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The Care and Feeding of Your Microbiome

Mistakes Microbiome 1 P

When Michael Pollan, Dr. Oz and two real life formerly-fat women schooled me on the relationship between gut bacteria, antibiotics and weight gain all in the same week, I knew I had to dig deeper into the issue.

The number of times I’ve heard the phrase “human microbiome” since then, particularly in relation to it being the next frontier of medical research, is more than considerable. (“Then” was back in February when I did this great interview, read Pollan’s Cooked, and caught a Dr. Oz article in the checkout line at Meijer in a magazine.)

If you haven’t already heard from both mainstream and real food/crunchy-culture media sources, the human body is host to over 3 trillion different bacteria, many of them beneficial to our health. Collectively, they’re termed the human microbiome, and now that gene sequence has been mapped, science is moving on to figuring out the who’s who of the little bugs in our systems.

Many scientists are nearly giddy with anticipation about the next discovery of bacterial importance in this process, fascinated, as am I, by what connections we may be able to pin between our bacteria and specific aspects of our health.

Although there’s plenty to read about the microbiome and we will likely be inundated with more for years to come, I hope to give you a nice foundation of basic information today, something you can refer to as you read about the microbiome in the years to come just to make sure you understand where these bacteria come from, a few examples of the importance they play in our health, how imbalances might occur and what we can do about it, at least with the knowledge we have at this moment.

You know what’s funny? My spellcheck doesn’t even recognize “microbiome” as a word yet. I predict that’s about to change…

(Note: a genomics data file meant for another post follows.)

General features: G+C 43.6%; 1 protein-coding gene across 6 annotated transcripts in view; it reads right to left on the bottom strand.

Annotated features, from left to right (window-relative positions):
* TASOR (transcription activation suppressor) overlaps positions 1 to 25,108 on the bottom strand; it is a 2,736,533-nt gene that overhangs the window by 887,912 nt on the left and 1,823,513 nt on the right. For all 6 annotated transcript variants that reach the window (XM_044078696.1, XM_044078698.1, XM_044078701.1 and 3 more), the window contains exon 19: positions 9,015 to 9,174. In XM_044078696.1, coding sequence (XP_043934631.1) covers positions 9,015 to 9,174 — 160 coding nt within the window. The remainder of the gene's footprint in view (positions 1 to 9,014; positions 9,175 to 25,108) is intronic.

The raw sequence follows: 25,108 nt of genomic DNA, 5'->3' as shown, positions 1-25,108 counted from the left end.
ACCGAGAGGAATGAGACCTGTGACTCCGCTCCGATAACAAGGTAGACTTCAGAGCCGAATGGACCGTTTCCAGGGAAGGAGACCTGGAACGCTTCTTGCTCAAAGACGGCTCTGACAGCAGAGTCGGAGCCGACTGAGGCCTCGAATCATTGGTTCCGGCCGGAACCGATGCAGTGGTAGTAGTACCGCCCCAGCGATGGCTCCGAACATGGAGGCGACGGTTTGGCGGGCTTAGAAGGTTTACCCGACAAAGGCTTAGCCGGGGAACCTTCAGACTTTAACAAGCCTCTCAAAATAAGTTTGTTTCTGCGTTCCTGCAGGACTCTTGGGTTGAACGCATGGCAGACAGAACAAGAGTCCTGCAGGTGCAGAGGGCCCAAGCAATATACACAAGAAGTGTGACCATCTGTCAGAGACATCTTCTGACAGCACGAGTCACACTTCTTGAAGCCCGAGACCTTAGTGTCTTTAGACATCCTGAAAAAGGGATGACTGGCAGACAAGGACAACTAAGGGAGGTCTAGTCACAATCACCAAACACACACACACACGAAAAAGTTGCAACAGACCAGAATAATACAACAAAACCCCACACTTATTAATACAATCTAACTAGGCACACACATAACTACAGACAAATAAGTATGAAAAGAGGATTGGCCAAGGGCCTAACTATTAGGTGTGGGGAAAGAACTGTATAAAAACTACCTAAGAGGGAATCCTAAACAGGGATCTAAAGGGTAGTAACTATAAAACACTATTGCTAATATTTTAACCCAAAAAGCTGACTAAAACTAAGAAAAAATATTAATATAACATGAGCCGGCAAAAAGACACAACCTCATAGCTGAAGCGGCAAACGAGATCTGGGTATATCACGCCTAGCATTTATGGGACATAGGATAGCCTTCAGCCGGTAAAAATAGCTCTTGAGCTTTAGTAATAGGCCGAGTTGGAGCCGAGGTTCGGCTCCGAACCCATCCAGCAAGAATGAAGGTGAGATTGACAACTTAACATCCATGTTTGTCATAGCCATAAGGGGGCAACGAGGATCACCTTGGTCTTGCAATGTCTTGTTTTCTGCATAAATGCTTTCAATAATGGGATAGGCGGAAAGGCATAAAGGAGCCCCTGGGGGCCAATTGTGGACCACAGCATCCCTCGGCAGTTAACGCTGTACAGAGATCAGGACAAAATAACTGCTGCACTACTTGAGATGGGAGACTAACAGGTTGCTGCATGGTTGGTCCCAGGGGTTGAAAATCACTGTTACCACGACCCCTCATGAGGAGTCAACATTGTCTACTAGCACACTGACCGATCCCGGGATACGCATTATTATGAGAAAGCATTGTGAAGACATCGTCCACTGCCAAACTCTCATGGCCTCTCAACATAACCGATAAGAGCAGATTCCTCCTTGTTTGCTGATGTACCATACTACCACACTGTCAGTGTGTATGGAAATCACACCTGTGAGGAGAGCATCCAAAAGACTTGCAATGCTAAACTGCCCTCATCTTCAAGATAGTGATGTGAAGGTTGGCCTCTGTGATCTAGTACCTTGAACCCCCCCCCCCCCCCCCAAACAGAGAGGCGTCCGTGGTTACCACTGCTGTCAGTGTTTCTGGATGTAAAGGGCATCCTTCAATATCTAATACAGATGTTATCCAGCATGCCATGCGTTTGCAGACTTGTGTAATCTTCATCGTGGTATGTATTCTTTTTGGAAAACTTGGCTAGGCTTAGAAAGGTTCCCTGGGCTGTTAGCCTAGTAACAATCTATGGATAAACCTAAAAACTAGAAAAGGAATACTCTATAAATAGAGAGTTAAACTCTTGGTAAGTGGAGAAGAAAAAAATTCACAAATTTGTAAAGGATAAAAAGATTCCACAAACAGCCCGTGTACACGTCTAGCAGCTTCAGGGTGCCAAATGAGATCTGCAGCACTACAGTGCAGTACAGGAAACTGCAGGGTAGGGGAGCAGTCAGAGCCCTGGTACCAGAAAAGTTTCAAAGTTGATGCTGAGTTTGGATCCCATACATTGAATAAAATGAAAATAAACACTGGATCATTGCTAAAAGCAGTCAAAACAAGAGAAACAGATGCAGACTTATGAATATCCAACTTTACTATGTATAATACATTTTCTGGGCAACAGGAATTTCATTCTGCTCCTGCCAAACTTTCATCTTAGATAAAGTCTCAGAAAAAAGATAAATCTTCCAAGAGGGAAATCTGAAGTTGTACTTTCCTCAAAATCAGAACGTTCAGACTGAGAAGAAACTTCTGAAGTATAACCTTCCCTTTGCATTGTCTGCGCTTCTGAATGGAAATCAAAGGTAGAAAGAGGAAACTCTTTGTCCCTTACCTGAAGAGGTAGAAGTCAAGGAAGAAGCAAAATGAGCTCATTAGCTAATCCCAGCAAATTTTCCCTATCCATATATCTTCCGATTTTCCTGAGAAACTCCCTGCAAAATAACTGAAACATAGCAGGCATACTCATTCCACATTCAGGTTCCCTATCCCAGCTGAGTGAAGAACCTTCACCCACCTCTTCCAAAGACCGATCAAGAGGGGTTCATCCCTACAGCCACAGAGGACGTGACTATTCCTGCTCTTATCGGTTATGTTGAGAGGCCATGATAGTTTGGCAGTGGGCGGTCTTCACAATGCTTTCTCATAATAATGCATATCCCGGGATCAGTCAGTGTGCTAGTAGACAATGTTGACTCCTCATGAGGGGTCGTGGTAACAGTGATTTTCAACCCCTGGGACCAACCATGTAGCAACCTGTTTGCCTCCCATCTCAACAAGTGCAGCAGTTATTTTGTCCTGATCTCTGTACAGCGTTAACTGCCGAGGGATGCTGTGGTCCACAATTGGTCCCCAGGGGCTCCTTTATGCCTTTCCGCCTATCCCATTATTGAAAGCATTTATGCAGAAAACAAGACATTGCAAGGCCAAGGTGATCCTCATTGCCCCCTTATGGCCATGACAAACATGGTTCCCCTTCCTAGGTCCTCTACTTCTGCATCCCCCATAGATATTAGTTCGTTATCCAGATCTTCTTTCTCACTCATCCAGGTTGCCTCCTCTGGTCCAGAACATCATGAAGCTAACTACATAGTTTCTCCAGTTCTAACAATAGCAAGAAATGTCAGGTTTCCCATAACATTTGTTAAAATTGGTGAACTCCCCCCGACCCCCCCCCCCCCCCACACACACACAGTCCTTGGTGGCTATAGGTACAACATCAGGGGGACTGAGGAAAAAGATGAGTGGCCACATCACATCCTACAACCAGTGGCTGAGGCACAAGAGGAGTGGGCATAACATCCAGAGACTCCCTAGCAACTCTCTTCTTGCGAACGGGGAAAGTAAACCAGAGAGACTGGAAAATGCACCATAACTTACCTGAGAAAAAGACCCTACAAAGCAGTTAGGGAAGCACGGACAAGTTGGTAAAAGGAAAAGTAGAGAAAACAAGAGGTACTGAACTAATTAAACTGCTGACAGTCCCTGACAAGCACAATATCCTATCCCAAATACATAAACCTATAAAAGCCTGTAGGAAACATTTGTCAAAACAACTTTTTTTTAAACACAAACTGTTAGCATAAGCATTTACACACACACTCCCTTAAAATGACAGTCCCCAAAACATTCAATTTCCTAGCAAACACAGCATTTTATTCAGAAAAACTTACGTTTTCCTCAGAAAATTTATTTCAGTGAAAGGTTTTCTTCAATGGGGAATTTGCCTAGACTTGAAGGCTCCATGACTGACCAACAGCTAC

This post is sponsored by Well Future, makers of the Well Belly probiotic for kids.

What is the Human Microbiome: Origins, Harmful Habits, and Increasing Your Beneficial Bacteria

Nice to Meet You, Mr. Bacterium

Where does our microbiome come from?

It is widely accepted that newborns in the womb have no personal gut bacteria yet, that their existence is sterile. (Will this understanding change soon too? Possible! We’ll see…) Therefore as soon as the baby is exposed to the world, i.e. once the membranes have broken or are torn by human intervention, resident bacteria begin the process of settling in.

Your very first experiences on earth outside your mother, therefore, turn out to be critical in populating your own microbiome, the little guys who will be with you, generally, unless disrupted, for your lifetime.

Vaginal births impart the mother’s bacterial composition, more or less. The birth canal begins to populate with different bacteria than usual as the mother’s body prepares for childbirth, which is such a phenomenal demonstration of God’s design for our microbiome, it blows me away. Many of the bacteria present awaiting baby are lactobacilli, who function in part to help humans digest milk, for example – including breastmilk. Perfect design…

If the mother’s bacterial or fungal balance is off, however, such as a mother with candida or her own poor gut bacteria, that will be passed to the child in some way.

Caesarean sections are a much different story – newborn infants are covered with the bacteria of other people’s skin first, not necessarily even the mother’s, in spite of sterile hospital procedures. Their microbiome beginnings are far less diverse, and most likely far less appropriate and healthy, than vaginal birth babies.

I predict that as we learn more about our early flora, C-section babies will be inoculated somehow with bacteria, etc. from their mother’s vaginal tract – or at least somehow given a set of bacteria that scientists think is optimal, probably starting out very regimented and eventually coming around to realizing that God knew best and just using the mother’s own composition of microbiotics.

There’s Some Interference on the Line

As important as a human’s first experience with the world of bacteria and fungi is, there are a multitude of ways in which our day-to-day activity can improve or disparage our own microbiome. For example, every time we eat, we are potentially affecting the colonization of our gut, either by adding beneficial bacteria directly, feeding the bad guys, or even feeding the good guys.

In the American culture, we tend to feed the bad guys or simply kill everybody in there more often than we do beneficial things, which is likely manifesting itself in the upsurge of irritable bowel syndrome, auto-immune disease, and even obesity.

Germ Warfare and Accidental Casualties

What is the Human Microbiome: Origins, Harmful Habits, and Increasing Your Beneficial Bacteria

(photo source)

One of the major mistakes of our modern era is the overuse of antibiotics and antibacterial cleaning agents and the lack of understanding about how to heal the gut after a required antibiotic. (See my thoughts on the dangers of antibacterial soap, for example, and an exploration of the pros and cons of hand sanitizers.)